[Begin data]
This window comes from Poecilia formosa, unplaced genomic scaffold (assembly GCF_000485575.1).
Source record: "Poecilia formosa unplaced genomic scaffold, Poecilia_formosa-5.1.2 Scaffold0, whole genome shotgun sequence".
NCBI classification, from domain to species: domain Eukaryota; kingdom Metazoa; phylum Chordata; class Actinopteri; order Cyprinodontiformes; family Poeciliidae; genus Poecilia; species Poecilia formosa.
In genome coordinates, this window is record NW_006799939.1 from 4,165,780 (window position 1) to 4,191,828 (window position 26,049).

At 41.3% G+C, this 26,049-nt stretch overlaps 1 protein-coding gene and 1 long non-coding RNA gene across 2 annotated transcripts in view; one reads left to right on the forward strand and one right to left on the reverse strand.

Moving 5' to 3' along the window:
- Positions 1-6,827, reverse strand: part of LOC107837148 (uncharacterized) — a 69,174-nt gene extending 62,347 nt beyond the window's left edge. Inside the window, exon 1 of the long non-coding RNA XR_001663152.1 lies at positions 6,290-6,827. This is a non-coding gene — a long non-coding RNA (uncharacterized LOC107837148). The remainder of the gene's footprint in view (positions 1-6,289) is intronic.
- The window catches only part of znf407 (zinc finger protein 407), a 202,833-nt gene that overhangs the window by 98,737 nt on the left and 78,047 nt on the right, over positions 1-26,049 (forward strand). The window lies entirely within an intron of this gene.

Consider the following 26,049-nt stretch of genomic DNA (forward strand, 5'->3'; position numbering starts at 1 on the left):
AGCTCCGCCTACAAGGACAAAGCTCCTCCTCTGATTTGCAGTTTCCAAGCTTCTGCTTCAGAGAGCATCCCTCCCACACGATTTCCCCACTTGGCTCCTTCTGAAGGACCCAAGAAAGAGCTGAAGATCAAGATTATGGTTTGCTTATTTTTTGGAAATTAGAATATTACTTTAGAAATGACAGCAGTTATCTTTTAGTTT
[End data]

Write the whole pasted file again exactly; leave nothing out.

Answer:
This window comes from Poecilia formosa, unplaced genomic scaffold (assembly GCF_000485575.1).
Source record: "Poecilia formosa unplaced genomic scaffold, Poecilia_formosa-5.1.2 Scaffold0, whole genome shotgun sequence".
NCBI classification, from domain to species: domain Eukaryota; kingdom Metazoa; phylum Chordata; class Actinopteri; order Cyprinodontiformes; family Poeciliidae; genus Poecilia; species Poecilia formosa.
In genome coordinates, this window is record NW_006799939.1 from 4,165,780 (window position 1) to 4,191,828 (window position 26,049).

At 41.3% G+C, this 26,049-nt stretch overlaps 1 protein-coding gene and 1 long non-coding RNA gene across 2 annotated transcripts in view; one reads left to right on the forward strand and one right to left on the reverse strand.

Moving 5' to 3' along the window:
- Positions 1-6,827, reverse strand: part of LOC107837148 (uncharacterized) — a 69,174-nt gene extending 62,347 nt beyond the window's left edge. Inside the window, exon 1 of the long non-coding RNA XR_001663152.1 lies at positions 6,290-6,827. This is a non-coding gene — a long non-coding RNA (uncharacterized LOC107837148). The remainder of the gene's footprint in view (positions 1-6,289) is intronic.
- The window catches only part of znf407 (zinc finger protein 407), a 202,833-nt gene that overhangs the window by 98,737 nt on the left and 78,047 nt on the right, over positions 1-26,049 (forward strand). The window lies entirely within an intron of this gene.

Consider the following 26,049-nt stretch of genomic DNA (forward strand, 5'->3'; position numbering starts at 1 on the left):
AGCTCCGCCTACAAGGACAAAGCTCCTCCTCTGATTTGCAGTTTCCAAGCTTCTGCTTCAGAGAGCATCCCTCCCACACGATTTCCCCACTTGGCTCCTTCTGAAGGACCCAAGAAAGAGCTGAAGATCAAGATTATGGTTTGCTTATTTTTTGGAAATTAGAATATTACTTTAGAAATGACAGCAGTTATCTTTTAGTTT